Learn how astronomers make discoveries about the universe

This course will explore the interplay between the growth of our understanding of the universe and the development of the methods and technologies that have enabled new discoveries.

We'll start with an overview of what our naked-eye observations have revealed about the universe. We'll then retrace the arguments that led the ancient Greeks to believe that the Earth is not at the center of the universe and consider how Johannes Kepler used Tycho Brahe's measurements to understand planetary orbits.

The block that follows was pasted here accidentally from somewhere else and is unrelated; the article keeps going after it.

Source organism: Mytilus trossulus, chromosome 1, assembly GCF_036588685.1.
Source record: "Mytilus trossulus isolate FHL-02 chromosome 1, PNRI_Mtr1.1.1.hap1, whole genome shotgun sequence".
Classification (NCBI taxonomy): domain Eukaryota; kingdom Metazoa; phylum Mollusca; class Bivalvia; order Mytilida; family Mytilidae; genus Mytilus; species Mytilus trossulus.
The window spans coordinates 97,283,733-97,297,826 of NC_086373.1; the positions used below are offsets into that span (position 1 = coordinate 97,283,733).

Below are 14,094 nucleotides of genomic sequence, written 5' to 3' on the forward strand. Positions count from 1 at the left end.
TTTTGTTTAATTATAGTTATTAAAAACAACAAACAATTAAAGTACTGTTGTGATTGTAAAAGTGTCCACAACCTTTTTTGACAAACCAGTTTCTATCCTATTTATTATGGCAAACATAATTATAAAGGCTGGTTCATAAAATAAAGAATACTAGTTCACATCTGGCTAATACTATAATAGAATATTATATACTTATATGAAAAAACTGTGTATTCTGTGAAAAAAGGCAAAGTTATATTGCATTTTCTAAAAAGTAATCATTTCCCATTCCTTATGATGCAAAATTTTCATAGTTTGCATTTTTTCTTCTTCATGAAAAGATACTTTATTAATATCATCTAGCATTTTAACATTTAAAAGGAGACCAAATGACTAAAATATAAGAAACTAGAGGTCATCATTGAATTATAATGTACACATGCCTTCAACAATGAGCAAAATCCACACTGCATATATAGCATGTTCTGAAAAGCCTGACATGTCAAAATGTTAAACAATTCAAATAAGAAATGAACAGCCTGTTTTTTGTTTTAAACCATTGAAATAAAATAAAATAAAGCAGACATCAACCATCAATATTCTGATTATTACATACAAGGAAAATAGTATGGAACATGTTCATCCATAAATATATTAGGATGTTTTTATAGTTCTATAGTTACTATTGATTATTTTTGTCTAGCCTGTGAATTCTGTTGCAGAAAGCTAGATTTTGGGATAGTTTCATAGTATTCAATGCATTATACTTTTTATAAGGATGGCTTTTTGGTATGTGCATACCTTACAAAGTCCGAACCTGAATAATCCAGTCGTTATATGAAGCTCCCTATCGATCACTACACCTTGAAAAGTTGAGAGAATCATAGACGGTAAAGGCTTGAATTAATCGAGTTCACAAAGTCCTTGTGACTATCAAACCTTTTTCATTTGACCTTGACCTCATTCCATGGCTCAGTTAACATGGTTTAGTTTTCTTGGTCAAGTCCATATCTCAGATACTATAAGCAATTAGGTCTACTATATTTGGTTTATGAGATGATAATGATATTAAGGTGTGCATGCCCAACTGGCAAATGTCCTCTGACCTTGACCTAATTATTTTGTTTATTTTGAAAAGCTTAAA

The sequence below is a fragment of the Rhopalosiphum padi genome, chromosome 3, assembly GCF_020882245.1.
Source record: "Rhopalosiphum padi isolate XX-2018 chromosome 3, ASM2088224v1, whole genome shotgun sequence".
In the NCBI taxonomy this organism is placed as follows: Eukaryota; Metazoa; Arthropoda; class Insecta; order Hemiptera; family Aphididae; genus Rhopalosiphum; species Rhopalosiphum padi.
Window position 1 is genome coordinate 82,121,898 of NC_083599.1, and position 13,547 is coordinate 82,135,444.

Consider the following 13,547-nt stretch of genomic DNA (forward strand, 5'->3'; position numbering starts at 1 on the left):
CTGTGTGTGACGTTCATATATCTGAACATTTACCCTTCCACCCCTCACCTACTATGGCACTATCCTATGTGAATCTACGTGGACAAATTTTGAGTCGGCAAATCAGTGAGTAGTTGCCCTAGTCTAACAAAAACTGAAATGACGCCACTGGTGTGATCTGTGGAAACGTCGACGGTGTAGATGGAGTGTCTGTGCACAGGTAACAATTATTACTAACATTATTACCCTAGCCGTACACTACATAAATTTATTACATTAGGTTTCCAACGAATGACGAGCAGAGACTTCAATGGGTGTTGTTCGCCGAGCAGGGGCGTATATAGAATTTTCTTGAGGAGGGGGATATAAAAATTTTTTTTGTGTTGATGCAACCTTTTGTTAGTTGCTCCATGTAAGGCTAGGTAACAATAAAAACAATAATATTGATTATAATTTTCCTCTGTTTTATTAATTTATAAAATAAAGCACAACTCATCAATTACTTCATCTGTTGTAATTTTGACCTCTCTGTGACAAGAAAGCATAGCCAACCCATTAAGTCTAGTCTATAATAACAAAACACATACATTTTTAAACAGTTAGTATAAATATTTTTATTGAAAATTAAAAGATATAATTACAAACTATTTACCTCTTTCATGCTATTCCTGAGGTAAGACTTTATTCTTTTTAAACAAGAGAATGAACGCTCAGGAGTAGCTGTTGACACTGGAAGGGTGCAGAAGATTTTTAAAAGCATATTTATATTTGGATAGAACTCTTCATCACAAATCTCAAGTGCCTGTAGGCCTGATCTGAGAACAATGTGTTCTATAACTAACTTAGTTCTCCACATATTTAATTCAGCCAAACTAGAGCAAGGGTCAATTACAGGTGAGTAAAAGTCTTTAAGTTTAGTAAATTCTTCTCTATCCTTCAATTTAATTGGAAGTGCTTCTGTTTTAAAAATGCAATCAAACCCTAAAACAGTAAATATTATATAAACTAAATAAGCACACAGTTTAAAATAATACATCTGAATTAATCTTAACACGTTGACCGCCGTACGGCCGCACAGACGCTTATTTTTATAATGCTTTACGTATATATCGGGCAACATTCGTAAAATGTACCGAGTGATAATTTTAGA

We'll also study the design and capabilities of optical telescopes from Galileo to the Hubble Space Telescope, the Rubin Observatory, and the Extremely Large Telescopes to discover the faintest or most explosive objects in space.

We'll look at the different views of the universe contributed by telescopes designed to detect wavelengths other than visible light, such as short gamma and X-rays and long infrared and radio waves.

We'll consider topics including how we can detect dark matter, measure the evolution of dark energy, probe the first moments of cosmic time, and make an image of a black hole.